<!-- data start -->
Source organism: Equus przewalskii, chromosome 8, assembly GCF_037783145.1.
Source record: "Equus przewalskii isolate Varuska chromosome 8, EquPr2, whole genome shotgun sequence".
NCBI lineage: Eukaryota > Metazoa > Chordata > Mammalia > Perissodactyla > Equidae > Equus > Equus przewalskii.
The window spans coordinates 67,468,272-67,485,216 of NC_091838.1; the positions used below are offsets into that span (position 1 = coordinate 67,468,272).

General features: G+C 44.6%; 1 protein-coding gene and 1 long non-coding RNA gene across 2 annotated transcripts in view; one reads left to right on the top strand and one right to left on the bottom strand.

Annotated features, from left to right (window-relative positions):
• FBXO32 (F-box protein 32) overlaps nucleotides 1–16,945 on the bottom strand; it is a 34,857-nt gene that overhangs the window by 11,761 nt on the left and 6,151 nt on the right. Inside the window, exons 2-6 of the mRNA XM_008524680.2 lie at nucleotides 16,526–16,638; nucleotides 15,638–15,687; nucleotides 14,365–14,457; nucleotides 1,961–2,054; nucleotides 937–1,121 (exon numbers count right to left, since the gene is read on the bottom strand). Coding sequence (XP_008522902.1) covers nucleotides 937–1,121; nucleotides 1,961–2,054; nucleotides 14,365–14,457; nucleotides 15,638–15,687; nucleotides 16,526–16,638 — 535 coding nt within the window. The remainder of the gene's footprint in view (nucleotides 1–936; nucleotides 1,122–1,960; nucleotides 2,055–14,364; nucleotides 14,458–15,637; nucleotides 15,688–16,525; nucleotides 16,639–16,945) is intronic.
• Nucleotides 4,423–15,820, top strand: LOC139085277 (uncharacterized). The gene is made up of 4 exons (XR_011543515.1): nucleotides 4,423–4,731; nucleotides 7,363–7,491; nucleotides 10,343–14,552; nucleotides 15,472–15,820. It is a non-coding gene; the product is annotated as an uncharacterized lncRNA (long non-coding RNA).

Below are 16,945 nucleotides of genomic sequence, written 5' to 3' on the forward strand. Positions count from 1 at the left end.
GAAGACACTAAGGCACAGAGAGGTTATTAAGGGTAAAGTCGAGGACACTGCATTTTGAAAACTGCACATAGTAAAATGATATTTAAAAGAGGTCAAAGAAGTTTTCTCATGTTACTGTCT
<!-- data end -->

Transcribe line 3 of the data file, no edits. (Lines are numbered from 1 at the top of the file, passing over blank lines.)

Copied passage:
NCBI lineage: Eukaryota > Metazoa > Chordata > Mammalia > Perissodactyla > Equidae > Equus > Equus przewalskii.